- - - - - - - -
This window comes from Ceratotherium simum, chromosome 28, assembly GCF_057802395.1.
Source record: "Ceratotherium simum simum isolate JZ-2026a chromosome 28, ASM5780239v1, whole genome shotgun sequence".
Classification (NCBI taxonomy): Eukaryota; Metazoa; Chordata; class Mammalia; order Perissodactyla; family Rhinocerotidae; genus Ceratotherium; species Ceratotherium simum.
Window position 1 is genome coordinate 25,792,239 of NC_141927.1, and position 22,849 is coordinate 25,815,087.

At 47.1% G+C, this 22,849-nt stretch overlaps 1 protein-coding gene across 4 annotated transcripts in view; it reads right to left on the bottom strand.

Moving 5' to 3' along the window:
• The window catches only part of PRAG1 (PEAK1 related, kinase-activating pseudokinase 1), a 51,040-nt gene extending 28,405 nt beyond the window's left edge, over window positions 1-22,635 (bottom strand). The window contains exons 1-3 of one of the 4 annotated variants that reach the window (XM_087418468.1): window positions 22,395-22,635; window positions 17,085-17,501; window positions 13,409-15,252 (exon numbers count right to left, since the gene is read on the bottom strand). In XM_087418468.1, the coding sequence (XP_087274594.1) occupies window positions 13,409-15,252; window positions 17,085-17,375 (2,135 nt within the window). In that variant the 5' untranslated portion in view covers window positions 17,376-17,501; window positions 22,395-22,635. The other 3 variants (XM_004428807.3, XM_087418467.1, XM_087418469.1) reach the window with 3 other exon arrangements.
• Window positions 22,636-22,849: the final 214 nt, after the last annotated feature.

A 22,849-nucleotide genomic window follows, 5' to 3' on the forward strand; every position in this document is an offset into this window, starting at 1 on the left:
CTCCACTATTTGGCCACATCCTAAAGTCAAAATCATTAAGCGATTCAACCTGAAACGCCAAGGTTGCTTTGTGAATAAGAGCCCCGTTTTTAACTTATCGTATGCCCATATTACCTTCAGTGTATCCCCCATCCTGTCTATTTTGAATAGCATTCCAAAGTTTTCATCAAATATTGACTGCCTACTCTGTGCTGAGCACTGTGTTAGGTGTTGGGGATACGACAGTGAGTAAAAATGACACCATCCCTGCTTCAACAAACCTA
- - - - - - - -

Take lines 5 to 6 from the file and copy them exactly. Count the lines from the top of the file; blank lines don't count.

At 47.1% G+C, this 22,849-nt stretch overlaps 1 protein-coding gene across 4 annotated transcripts in view; it reads right to left on the bottom strand.

Moving 5' to 3' along the window: